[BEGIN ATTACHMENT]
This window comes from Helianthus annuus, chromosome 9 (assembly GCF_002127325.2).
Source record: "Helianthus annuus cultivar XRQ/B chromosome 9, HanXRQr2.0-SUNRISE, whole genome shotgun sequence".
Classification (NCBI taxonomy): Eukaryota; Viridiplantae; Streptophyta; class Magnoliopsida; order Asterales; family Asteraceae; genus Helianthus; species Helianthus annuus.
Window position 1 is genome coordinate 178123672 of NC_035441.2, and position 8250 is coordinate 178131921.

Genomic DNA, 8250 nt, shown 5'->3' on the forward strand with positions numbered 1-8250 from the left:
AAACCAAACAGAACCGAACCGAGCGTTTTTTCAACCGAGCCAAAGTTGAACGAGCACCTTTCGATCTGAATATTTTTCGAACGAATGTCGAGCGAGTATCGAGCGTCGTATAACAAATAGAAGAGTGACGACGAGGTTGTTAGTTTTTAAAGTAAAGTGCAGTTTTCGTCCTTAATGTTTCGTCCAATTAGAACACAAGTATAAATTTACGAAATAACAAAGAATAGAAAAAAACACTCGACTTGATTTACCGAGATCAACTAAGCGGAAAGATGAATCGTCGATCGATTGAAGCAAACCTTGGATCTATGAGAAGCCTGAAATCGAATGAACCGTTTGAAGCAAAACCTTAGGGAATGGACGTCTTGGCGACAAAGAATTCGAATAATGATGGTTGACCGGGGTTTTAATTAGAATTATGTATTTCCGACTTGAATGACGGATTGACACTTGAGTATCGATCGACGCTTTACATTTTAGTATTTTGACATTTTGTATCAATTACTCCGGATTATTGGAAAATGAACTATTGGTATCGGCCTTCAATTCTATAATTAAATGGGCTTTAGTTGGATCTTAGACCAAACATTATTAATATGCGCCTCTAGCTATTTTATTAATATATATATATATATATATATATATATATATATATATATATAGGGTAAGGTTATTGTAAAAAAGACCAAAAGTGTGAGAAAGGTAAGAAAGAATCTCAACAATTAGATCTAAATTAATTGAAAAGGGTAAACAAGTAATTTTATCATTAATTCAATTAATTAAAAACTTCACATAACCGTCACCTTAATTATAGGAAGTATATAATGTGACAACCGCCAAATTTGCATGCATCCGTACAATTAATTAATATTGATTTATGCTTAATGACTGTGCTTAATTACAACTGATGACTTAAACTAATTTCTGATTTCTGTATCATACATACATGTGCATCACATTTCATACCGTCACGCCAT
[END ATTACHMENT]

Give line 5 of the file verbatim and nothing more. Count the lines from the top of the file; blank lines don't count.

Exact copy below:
Genomic DNA, 8250 nt, shown 5'->3' on the forward strand with positions numbered 1-8250 from the left: